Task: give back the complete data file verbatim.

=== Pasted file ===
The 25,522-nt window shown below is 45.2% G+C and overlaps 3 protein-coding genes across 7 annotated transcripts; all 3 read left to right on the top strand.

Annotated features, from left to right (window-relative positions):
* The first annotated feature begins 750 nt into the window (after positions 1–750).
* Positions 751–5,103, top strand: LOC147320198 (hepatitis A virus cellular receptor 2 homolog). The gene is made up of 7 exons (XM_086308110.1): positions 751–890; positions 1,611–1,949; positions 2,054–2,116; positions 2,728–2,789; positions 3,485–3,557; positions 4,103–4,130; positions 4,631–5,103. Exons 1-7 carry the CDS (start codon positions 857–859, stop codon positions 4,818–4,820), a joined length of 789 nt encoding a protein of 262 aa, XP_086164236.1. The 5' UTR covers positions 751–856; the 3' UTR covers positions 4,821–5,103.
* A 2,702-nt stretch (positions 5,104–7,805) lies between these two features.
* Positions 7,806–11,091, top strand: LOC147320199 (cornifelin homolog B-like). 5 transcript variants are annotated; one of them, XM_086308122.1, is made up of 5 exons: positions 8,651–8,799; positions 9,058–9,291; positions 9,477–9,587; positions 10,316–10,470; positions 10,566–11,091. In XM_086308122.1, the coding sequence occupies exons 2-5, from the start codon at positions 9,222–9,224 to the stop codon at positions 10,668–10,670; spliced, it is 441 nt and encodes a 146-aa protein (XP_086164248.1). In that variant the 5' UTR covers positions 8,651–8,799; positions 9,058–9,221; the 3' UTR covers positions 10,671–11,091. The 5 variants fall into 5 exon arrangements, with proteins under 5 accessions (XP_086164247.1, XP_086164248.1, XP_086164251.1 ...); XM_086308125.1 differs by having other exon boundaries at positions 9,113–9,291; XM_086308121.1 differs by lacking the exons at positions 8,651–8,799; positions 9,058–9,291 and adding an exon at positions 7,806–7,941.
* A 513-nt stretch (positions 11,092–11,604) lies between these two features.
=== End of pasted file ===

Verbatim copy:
The 25,522-nt window shown below is 45.2% G+C and overlaps 3 protein-coding genes across 7 annotated transcripts; all 3 read left to right on the top strand.

Annotated features, from left to right (window-relative positions):
* The first annotated feature begins 750 nt into the window (after positions 1–750).
* Positions 751–5,103, top strand: LOC147320198 (hepatitis A virus cellular receptor 2 homolog). The gene is made up of 7 exons (XM_086308110.1): positions 751–890; positions 1,611–1,949; positions 2,054–2,116; positions 2,728–2,789; positions 3,485–3,557; positions 4,103–4,130; positions 4,631–5,103. Exons 1-7 carry the CDS (start codon positions 857–859, stop codon positions 4,818–4,820), a joined length of 789 nt encoding a protein of 262 aa, XP_086164236.1. The 5' UTR covers positions 751–856; the 3' UTR covers positions 4,821–5,103.
* A 2,702-nt stretch (positions 5,104–7,805) lies between these two features.
* Positions 7,806–11,091, top strand: LOC147320199 (cornifelin homolog B-like). 5 transcript variants are annotated; one of them, XM_086308122.1, is made up of 5 exons: positions 8,651–8,799; positions 9,058–9,291; positions 9,477–9,587; positions 10,316–10,470; positions 10,566–11,091. In XM_086308122.1, the coding sequence occupies exons 2-5, from the start codon at positions 9,222–9,224 to the stop codon at positions 10,668–10,670; spliced, it is 441 nt and encodes a 146-aa protein (XP_086164248.1). In that variant the 5' UTR covers positions 8,651–8,799; positions 9,058–9,221; the 3' UTR covers positions 10,671–11,091. The 5 variants fall into 5 exon arrangements, with proteins under 5 accessions (XP_086164247.1, XP_086164248.1, XP_086164251.1 ...); XM_086308125.1 differs by having other exon boundaries at positions 9,113–9,291; XM_086308121.1 differs by lacking the exons at positions 8,651–8,799; positions 9,058–9,291 and adding an exon at positions 7,806–7,941.
* A 513-nt stretch (positions 11,092–11,604) lies between these two features.